The opinion of the court was delivered by: Murphy, Chief District Judge
Plaintiff, an inmate in the Menard Correctional Center, brings this action for deprivations of his constitutional rights pursuant to 42 U.S.C. § 1983. Plaintiff previously was granted leave to proceed in forma pauperis, and he has tendered his initial partial filing fee as ordered.
To facilitate the orderly management of future proceedings in this case, and in accordance with the objectives of Federal Rules of Civil Procedure 8(f) and 10(b), the Court finds it appropriate to break the claims in Plaintiff's pro se complaint and other pleadings into numbered counts, as shown below. The parties and the Court will use these designations in all future filings and orders, unless otherwise directed by a judicial officer of this Court. The designation of these counts does not constitute an opinion as to their merit.
COUNT 1: Against Defendants Ahmed and unknown nurses for deliberate indifference to serious medical needs.
COUNT 2: Against Defendants Goforth and Murry for retaliating against Plaintiff for filing grievances by denying or ignoring his grievances.
COUNT 3: Against unspecified Defendants for violations of due process in the denying of grievances.
This case is now before the Court for a preliminary review of the complaint pursuant to 28 U.S.C. § 1915A, which provides, in pertinent part:
(a) Screening.-- The court shall review, before docketing, if feasible or, in any event, as soon as practicable after docketing, a complaint in a civil action in which a prisoner seeks redress from a governmental entity or officer or employee of a governmental entity.
(b) Grounds for Dismissal.-- On review, the court shall identify cognizable claims or dismiss the complaint, or any portion of the complaint, if the complaint--
(1) is frivolous, malicious, or fails to state a claim on which relief may be granted; or
(2) seeks monetary relief from a defendant who is immune from such relief.
28 U.S.C. § 1915A. An action or claim is frivolous if "it lacks an arguable basis either in law or in fact." Neitzke v. Williams, 490 U.S. 319, 325 (1989). After evaluating Plaintiff's claims individually, the Court finds it appropriate to exercise its authority under Section 1915A to dismiss those claims that are frivolous before allowing Plaintiff to proceed with his remaining claims. See House v. Belford, 956 F.2d 711, 718-19 (7th Cir. 1992).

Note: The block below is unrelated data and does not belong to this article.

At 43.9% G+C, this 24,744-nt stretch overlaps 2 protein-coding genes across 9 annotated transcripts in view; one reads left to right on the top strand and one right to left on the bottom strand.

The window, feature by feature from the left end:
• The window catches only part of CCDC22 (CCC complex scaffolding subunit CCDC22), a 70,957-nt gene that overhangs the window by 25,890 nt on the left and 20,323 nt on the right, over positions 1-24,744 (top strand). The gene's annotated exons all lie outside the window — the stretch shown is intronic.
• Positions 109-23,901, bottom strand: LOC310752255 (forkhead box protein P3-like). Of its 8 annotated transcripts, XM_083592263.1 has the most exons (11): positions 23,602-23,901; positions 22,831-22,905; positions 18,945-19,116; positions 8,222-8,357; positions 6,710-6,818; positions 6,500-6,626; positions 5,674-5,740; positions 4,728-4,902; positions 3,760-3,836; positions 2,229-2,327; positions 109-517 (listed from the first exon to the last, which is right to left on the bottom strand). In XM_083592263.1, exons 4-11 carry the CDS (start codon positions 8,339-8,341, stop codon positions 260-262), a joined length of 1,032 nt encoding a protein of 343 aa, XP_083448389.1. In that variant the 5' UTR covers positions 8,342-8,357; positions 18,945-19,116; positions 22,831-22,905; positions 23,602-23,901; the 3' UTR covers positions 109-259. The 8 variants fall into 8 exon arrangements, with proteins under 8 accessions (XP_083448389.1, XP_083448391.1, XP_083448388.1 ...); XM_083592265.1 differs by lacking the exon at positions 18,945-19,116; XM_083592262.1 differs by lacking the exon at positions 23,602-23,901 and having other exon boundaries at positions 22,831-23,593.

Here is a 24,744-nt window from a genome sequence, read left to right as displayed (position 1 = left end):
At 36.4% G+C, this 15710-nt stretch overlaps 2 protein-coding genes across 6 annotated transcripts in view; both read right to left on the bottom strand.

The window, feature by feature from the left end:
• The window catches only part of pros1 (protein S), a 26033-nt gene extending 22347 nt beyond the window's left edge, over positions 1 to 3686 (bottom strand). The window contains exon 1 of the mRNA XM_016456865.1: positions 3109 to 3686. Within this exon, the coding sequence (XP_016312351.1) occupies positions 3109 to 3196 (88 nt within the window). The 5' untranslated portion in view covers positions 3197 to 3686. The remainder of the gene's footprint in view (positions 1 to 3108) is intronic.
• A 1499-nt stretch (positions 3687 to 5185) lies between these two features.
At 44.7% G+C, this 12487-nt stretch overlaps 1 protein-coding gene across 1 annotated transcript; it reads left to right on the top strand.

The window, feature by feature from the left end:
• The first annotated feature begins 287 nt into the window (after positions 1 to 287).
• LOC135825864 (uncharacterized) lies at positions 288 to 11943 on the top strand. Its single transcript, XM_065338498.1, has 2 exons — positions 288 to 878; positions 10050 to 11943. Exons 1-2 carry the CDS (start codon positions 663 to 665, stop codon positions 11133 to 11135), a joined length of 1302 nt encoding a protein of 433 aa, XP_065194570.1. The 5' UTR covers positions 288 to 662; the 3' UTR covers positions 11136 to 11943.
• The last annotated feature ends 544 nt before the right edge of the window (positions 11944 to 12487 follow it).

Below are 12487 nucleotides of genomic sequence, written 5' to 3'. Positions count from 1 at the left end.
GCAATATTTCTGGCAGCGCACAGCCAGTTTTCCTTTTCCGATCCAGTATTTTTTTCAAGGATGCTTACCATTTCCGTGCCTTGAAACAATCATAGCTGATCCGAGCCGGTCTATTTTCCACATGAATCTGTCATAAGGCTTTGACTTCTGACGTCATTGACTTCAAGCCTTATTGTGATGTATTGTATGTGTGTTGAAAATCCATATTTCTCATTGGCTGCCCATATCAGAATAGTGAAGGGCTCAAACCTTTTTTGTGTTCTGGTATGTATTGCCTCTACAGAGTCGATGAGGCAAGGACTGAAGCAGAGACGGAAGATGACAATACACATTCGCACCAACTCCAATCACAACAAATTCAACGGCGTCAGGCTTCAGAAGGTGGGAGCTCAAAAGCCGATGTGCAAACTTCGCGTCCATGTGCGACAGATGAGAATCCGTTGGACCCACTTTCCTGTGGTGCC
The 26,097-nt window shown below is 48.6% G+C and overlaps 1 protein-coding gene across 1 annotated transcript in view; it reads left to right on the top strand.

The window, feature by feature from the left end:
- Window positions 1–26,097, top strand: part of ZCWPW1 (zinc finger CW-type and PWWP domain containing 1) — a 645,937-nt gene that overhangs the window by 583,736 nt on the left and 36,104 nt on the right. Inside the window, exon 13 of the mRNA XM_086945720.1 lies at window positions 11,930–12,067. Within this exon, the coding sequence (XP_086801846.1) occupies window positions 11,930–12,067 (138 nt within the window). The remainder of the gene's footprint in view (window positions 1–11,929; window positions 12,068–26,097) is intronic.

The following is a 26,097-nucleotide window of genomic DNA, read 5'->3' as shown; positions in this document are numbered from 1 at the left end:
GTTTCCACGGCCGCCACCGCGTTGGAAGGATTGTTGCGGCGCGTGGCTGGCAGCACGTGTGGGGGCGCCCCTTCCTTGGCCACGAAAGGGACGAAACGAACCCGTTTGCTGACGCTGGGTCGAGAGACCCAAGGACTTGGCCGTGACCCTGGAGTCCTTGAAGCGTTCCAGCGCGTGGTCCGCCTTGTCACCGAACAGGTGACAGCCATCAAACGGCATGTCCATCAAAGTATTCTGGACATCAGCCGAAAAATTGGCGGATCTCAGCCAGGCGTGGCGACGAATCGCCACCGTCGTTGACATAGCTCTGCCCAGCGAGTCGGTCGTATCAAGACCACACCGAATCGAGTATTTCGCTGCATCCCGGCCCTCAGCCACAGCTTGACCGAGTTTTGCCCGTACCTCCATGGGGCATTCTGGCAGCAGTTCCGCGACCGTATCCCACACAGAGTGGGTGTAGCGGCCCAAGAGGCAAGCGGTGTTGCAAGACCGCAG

Plaintiff states that he suffers from sleep apnea and must use a breathing machine when he sleeps. When he arrived at Menard Correctional Center, Plaintiff requested a breathing, or CPAP, machine. He had been issued one at the St. Clair County Jail where he was housed prior to his transfer. Defendant Ahmed told Plaintiff that he did not believe that Plaintiff had the condition and that he was just trying to get the state to spend money. He told Plaintiff to lose some weight and sent him back to his cell. At Plaintiff's request, Plaintiff's family compiled his medical records documenting the condition and mailed them to the Illinois Department of Corrections in Springfield, but no action was taken. Plaintiff states that he attempted to give his medical records to Defendant Ahmed, but Ahmed refused to accept both the records and documentation of CPAP usage at the St. Clair County Jail. Plaintiff states that Defendant Ahmed was hateful, verbally combative, and abusive with Plaintiff about the CPAP machine. Plaintiff states that unknown Defendants, nurses in the Menard Health Care Unit, told Plaintiff they did not believe he needed a breathing machine and that the state would not issue one. Plaintiff states that without the CPAP machine his health problems have gotten worse. Plaintiff alleges that this treatment constituted deliberate indifference to his serious medical needs in violation of the Eighth Amendment.
The Supreme Court has recognized that "deliberate indifference to serious medical needs of prisoners" may constitute cruel and unusual punishment under the Eighth Amendment. Estelle v. Gamble, 429 U.S. 97, 104 (1976); Farmer v. Brennan, 511 U.S. 825 (1994). This encompasses a broader range of conduct than intentional denial of necessary medical treatment, but it stops short of "negligen[ce] in diagnosing or treating a medical condition." Estelle, 429 U.S. ...